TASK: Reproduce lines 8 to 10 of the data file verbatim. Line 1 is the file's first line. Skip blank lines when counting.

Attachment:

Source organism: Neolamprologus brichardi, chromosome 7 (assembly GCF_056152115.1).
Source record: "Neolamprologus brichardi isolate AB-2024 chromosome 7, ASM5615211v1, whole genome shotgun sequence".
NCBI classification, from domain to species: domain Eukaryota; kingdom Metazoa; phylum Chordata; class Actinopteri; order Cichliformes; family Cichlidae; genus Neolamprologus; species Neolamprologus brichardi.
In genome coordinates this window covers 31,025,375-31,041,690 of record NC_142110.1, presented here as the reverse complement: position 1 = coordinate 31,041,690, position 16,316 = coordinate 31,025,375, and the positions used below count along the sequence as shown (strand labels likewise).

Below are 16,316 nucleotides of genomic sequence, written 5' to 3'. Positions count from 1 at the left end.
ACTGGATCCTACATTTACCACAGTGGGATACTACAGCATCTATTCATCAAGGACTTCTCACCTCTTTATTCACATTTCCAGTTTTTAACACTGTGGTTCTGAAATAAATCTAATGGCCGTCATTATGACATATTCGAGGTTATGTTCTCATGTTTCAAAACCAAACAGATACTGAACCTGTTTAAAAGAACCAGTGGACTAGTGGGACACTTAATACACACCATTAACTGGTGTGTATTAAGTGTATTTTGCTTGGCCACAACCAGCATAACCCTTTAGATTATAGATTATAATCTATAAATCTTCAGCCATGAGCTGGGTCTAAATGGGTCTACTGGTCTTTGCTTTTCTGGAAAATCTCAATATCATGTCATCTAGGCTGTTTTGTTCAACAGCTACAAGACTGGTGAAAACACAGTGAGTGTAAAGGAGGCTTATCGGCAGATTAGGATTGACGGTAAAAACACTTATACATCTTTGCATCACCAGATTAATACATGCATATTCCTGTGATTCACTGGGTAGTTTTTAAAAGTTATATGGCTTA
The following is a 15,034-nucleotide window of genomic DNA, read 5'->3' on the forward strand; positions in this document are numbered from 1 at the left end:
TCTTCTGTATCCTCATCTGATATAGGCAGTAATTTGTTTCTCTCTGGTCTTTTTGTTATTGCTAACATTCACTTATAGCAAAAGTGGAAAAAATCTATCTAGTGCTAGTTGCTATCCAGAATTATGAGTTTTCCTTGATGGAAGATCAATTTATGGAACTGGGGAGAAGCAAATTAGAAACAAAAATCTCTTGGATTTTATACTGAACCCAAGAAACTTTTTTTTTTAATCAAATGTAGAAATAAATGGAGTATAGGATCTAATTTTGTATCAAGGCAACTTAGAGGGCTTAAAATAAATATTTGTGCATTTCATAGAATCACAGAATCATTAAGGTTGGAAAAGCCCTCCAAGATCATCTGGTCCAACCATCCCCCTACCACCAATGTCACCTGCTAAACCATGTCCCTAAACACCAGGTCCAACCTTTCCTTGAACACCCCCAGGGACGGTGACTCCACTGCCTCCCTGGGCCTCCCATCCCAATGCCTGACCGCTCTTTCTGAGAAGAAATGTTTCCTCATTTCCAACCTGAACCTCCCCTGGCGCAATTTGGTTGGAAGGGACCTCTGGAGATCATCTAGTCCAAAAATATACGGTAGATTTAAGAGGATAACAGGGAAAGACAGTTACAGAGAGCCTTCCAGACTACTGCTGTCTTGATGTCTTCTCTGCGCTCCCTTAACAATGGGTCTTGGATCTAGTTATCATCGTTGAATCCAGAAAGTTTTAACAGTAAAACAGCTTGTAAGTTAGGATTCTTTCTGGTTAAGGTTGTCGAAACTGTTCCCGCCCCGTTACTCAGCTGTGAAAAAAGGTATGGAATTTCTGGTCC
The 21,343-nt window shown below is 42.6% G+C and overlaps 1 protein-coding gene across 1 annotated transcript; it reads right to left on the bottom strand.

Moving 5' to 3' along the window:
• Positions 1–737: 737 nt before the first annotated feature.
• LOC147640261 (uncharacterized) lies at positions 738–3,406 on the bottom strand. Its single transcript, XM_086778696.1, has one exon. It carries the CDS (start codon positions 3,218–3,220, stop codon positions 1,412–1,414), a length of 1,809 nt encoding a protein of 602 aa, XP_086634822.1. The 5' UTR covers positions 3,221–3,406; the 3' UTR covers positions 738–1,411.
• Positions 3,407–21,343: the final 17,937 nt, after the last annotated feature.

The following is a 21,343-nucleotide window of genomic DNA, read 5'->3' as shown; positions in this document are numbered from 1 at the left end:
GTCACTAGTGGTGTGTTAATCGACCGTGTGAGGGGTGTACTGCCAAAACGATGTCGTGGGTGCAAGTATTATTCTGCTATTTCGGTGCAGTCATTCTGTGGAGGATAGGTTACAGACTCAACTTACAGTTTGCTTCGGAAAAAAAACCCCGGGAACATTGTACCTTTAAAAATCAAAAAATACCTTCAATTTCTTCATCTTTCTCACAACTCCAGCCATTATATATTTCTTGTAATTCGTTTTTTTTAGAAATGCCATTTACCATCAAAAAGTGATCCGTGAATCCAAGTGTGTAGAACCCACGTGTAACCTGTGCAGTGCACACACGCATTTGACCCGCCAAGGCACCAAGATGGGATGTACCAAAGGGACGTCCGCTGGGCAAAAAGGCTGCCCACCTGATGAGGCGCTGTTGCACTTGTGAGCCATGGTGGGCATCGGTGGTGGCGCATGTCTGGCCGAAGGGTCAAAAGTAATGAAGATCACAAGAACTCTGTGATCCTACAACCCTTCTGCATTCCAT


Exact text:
TCTTCTGTATCCTCATCTGATATAGGCAGTAATTTGTTTCTCTCTGGTCTTTTTGTTATTGCTAACATTCACTTATAGCAAAAGTGGAAAAAATCTATCTAGTGCTAGTTGCTATCCAGAATTATGAGTTTTCCTTGATGGAAGATCAATTTATGGAACTGGGGAGAAGCAAATTAGAAACAAAAATCTCTTGGATTTTATACTGAACCCAAGAAACTTTTTTTTTTAATCAAATGTAGAAATAAATGGAGTATAGGATCTAATTTTGTATCAAGGCAACTTAGAGGGCTTAAAATAAATATTTGTGCATTTCATAGAATCACAGAATCATTAAGGTTGGAAAAGCCCTCCAAGATCATCTGGTCCAACCATCCCCCTACCACCAATGTCACCTGCTAAACCATGTCCCTAAACACCAGGTCCAACCTTTCCTTGAACACCCCCAGGGACGGTGACTCCACTGCCTCCCTGGGCCTCCCATCCCAATGCCTGACCGCTCTTTCTGAGAAGAAATGTTTCCTCATTTCCAACCTGAACCTCCCCTGGCGCAATTTGGTTGGAAGGGACCTCTGGAGATCATCTAGTCCAAAAATATACGGTAGATTTAAGAGGATAACAGGGAAAGACAGTTACAGAGAGCCTTCCAGACTACTGCTGTCTTGATGTCTTCTCTGCGCTCCCTTAACAATGGGTCTTGGATCTAGTTATCATCGTTGAATCCAGAAAGTTTTAACAGTAAAACAGCTTGTAAGTTAGGATTCTTTCTGGTTAAGGTTGTCGAAACTGTTCCCGCCCCGTTACTCAGCTGTGAAAAAAGGTATGGAATTTCTGGTCC
The 21,343-nt window shown below is 42.6% G+C and overlaps 1 protein-coding gene across 1 annotated transcript; it reads right to left on the bottom strand.

Moving 5' to 3' along the window: